This final report presents the research work carried out on the Coal Surface Control for Advanced Physical Fine Coal Cleaning Technologies project, sponsored by the US Department of Energy, Pittsburgh Energy Technology Center (DOE/PETC). The project was to support the engineering development of the selective agglomeration technology in order to reduce the sulfur content of US coals for controlling SO[sub 2] emissions (i.e., acid rain precursors). The overall effort was a part of the DOE/PETCs Acid Rain Control Initiative (ARCI). The overall objective of the project is to develop techniques for coal surface control prior to the advanced physical fine coal cleaning process of selective agglomeration in order to achieve 85% pyrite sulfur rejection at an energy recovery greater than 85% based on run-of-mine coal. The surface control is meant to encompass surface modification during grinding and laboratory beneficiation testing. The project includes the following tasks: Project planning; methods for analysis of samples; development of standard beneficiation test; grinding studies; modification of particle surface; and exploratory R D and support. The coal samples used in this project include three base coals, Upper Freeport - Indiana County, PA, Pittsburgh NO. 8 - Belmont County, OH, and Illinois No. 6 - Randolph County, IL, and three additional coals, Upper Freeport - Grant County- WV, Kentucky No. 9 Hopkins County, KY, and Wyodak - Campbell County, WY. A total of 149 drums of coal were received.

  20. Spatial characterization of land surface energy fluxes and uncertainty estimation at the Salar de Atacama, Northern Chile

    NASA Astrophysics Data System (ADS)

    Kampf, Stephanie K.; Tyler, Scott W.

    2006-02-01

    We use Advanced Spaceborne Thermal Emission and Reflection radiometer (ASTER) data to estimate spatial energy flux and evaporation distributions at the Salar de Atacama, a playa in Northern Chile. Our approach incorporates ASTER surface kinetic temperature, emissivity, and reflectance data, ground-based meteorological measurements, and empirical parameters. Energy flux distributions are estimated using either spatially constant or spatially distributed values of model parameters, with spatially distributed parameters assigned separately to each land cover category in an image classification. We test the sensitivity of energy budget calculations to state variable and parameter values by conducting Monte Carlo simulations for regions with ground energy budget measurements. Results show that assigning spatially distributed model parameters via land cover classifications yields significant improvements to ground and sensible heat flux predictions. Latent heat fluxes cannot, however, be predicted with sufficient accuracy to allow estimation of area-integrated evaporative moisture loss at this low-evaporation playa.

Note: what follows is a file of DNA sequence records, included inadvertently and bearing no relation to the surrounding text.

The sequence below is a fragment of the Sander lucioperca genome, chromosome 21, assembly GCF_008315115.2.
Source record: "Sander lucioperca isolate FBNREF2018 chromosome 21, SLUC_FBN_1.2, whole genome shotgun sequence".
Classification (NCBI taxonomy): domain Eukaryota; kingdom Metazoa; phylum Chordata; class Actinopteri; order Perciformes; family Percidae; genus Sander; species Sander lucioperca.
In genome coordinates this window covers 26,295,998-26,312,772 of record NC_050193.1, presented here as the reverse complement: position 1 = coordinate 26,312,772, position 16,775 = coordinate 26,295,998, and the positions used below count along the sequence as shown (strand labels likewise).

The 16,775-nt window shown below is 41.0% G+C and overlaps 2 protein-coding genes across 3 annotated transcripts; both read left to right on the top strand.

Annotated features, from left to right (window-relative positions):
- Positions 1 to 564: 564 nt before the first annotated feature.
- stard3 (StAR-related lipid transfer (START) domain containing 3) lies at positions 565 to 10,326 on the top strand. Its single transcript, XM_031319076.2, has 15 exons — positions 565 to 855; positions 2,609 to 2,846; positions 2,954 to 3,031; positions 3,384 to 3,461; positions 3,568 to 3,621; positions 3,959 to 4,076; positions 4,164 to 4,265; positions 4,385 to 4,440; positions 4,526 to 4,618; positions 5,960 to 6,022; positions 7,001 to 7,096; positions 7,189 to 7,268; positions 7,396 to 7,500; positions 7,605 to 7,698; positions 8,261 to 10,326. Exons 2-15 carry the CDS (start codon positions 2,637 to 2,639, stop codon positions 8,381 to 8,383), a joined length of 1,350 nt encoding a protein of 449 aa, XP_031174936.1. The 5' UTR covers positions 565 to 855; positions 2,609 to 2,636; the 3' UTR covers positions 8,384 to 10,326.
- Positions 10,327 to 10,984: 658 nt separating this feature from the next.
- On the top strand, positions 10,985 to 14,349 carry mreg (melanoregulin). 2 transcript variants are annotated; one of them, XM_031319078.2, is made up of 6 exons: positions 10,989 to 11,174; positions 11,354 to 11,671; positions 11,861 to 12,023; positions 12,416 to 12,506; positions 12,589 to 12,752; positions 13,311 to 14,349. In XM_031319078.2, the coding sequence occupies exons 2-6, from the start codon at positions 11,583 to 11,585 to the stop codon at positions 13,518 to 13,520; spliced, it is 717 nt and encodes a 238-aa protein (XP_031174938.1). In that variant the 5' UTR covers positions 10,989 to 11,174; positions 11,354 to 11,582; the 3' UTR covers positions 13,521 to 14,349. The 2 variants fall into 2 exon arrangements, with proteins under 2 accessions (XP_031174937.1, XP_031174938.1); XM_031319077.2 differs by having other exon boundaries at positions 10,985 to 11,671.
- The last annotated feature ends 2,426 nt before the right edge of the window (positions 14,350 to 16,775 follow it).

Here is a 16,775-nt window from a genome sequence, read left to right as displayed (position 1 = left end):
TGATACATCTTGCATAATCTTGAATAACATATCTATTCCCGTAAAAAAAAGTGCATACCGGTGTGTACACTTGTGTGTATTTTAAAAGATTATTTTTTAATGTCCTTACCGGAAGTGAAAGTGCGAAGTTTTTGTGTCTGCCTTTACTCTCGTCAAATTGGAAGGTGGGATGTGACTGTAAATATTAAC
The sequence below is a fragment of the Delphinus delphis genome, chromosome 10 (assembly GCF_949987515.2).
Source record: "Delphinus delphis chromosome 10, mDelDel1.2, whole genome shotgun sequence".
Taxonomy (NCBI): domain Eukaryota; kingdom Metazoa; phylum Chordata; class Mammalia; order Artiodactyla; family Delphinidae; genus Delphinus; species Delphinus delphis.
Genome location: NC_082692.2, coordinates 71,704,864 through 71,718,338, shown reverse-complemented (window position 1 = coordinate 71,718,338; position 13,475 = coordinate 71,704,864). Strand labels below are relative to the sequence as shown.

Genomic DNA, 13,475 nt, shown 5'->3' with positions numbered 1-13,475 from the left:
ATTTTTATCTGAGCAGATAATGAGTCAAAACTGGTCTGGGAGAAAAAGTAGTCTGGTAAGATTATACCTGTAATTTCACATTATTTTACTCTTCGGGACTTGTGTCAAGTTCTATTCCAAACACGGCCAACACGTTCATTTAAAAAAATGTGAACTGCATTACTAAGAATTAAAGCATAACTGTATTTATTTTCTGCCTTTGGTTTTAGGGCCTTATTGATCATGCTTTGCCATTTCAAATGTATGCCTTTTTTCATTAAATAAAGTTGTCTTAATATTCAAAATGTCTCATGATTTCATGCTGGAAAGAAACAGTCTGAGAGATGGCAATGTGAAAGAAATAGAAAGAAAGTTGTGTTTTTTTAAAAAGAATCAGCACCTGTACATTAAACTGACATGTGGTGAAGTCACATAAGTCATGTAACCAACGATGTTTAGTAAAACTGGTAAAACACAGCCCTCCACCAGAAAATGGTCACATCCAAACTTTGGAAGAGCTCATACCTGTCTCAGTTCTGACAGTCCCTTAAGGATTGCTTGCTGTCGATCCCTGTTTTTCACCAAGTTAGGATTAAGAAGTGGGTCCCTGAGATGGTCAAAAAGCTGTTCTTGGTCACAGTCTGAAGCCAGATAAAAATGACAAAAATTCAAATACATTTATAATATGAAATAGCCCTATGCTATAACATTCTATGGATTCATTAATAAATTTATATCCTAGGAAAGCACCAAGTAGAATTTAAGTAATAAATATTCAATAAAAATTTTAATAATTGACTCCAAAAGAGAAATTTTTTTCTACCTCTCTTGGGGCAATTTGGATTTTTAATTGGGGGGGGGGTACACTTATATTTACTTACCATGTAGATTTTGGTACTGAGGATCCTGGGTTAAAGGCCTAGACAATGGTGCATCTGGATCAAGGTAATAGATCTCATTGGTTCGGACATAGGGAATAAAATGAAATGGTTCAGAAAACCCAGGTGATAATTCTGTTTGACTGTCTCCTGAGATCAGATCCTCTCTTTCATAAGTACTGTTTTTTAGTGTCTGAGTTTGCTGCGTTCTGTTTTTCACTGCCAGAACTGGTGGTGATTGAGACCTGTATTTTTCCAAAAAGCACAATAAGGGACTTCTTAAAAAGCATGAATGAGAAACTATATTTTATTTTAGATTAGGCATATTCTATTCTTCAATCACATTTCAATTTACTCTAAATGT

1. Land surface energy partitioning revisited: A novel approach based on single depth soil measurement

    NASA Astrophysics Data System (ADS)

    Yang, Jiachuan; Wang, Zhi-Hua

    2014-12-01

    The partitioning of solar energy into sensible, latent, and ground heat fluxes over the land surface is responsible for changes of state variables in the soil-atmosphere system. Recent research enables the reconstruction of the land surface temperature and ground heat flux using Green's function approach, as well as the estimate of the distribution of available energy into latent and sensible heat fluxes based on linear stability analysis. Combining the Green's function approach and linear stability analysis, we propose a new physically based numerical procedure to estimate the land surface energy partitioning in this paper. The new method is capable of predicting all surface energy budgets using a single depth soil measurement; the model reliability is evaluated with comparisons to flux tower measurements. The results of this study deepen our insight into the implicit link between surface energy partition and subsurface soil dynamics and how the link can be employed to related research areas.